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I have a set of observed values ($y_{1Obs}$) and 3 predictive variables (n = 27). I use multiple linear regression to create a linear model:

$Z_1=\alpha_0 + \alpha_1 W_1 + \alpha_2 X_1 + \alpha_3 Y_1$

Where $Z_1$ is my response variable, $\alpha_0$ is the intercept, $\alpha_1 , \alpha_2 , \alpha_3$ are regression coefficients and $W_1, X_1, Y_1$ are predictive variables.

I also have a second set of observed values ($y_{2Obs}$) and 3 different predictive variables (n = 27). I again use multiple linear regression to create a second linear model of the same form:

$Z_2=\beta_0 + \beta_1 W_2 + \beta_2 X_2 + \beta_3 Y_2$

Where $Z_2$ is my response variable, $\beta_0$ is the intercept, $\beta_1 , \beta_2 , \beta_3$ are regression coefficients and $W_2, X_2, Y_2$ are predictive variables.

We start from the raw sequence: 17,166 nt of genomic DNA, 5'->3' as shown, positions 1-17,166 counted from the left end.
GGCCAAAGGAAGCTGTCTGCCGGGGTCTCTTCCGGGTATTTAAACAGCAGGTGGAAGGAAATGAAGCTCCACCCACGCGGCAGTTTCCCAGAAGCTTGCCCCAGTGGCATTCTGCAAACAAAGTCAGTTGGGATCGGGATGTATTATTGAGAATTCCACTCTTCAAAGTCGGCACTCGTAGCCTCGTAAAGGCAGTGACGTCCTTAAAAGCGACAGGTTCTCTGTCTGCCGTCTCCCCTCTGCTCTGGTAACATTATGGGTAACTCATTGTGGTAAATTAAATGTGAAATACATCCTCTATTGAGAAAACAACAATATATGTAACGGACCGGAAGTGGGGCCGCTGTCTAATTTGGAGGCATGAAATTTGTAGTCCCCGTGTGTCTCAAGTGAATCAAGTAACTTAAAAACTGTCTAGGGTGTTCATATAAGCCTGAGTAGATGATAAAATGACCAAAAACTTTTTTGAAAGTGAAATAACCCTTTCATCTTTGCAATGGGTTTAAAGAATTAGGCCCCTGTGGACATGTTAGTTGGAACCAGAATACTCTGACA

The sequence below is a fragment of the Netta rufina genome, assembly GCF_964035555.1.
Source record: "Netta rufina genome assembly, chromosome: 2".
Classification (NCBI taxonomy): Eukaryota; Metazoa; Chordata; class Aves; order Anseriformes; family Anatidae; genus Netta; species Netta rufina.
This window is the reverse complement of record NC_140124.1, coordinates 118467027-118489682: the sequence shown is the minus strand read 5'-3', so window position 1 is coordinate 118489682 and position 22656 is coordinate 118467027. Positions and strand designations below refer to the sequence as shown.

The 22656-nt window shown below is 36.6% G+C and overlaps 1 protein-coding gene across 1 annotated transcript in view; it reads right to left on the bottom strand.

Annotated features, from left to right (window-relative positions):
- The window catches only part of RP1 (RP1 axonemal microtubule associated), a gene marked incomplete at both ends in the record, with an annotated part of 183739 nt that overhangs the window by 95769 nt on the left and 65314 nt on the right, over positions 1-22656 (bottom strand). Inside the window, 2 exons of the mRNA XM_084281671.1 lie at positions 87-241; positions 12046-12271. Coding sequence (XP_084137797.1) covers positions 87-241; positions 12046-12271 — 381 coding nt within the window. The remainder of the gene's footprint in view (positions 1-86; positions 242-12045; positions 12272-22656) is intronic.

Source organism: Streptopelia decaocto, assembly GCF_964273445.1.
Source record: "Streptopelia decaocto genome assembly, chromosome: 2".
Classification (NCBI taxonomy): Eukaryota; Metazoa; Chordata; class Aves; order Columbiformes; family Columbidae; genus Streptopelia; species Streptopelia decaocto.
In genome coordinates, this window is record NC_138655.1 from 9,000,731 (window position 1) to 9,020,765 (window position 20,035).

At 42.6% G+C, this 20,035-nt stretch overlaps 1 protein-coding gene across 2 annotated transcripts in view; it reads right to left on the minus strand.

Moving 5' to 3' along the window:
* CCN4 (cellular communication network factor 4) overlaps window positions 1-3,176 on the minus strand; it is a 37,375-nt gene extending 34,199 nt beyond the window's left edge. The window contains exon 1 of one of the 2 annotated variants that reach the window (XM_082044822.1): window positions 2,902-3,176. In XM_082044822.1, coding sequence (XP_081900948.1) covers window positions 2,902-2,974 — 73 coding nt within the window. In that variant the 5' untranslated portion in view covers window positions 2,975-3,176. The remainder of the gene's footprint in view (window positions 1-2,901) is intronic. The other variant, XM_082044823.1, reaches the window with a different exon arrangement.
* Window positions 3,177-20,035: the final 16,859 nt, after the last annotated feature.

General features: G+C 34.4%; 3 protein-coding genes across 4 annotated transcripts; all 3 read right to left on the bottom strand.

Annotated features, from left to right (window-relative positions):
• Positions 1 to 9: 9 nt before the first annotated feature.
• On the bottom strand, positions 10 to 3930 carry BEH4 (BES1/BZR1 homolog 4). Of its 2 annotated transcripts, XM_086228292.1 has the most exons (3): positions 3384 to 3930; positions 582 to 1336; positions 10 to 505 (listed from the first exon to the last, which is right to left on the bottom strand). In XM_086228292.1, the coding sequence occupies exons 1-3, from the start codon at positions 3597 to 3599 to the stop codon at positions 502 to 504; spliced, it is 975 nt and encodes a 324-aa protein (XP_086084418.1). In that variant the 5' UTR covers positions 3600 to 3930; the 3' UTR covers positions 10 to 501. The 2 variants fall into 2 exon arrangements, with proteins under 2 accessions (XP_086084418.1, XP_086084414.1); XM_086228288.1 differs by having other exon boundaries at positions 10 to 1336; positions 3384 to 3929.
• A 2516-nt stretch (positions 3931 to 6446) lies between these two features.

With 27 predicted values from each model I then calculate the predicted change between the two:

$\Delta Z_{Pred}=Z_2 - Z_1$

While my observed change comes from the two sets of observed values used to create the two linear models:

$\Delta Z_{Obs}=y_{2Obs} - y_{1Obs}$

My question is: what formula do I use to calculate the RMSE of my predictions ($\Delta Z_{Pred}$) that will propagate the errors from predictions of $Z_1$ and $Z_2$?

I've tried using the following formula though I'm not convinced this is correct:

$RMSE_{\Delta Z_{Pred}} = \sqrt{{RMSE_1}^2 + {RMSE_2}^2}$

Where $RMSE_1$ and $RMSE_2$ are the RMSEs from the first two models shown above.

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Not a complete answer but a couple of hopefully useful comments:

  • The formula $RMSE_{\Delta Z_{Pred}} = \sqrt{{RMSE_1}^2 + {RMSE_2}^2}$ may work for independent sets of responses and predictors, but is likely to be false if the two sets are correlated. For example, if your two sets of predictors and responses are the same $RMSE_{\Delta Z_{Pred}}=0$, while $\sqrt{{RMSE_1}^2 + {RMSE_2}^2} > 0$.
  • If you are interested in $\Delta Z_{Pred}$, I suggest regressing it on the six predictors - although this is not what you are asking, it might server your goal.
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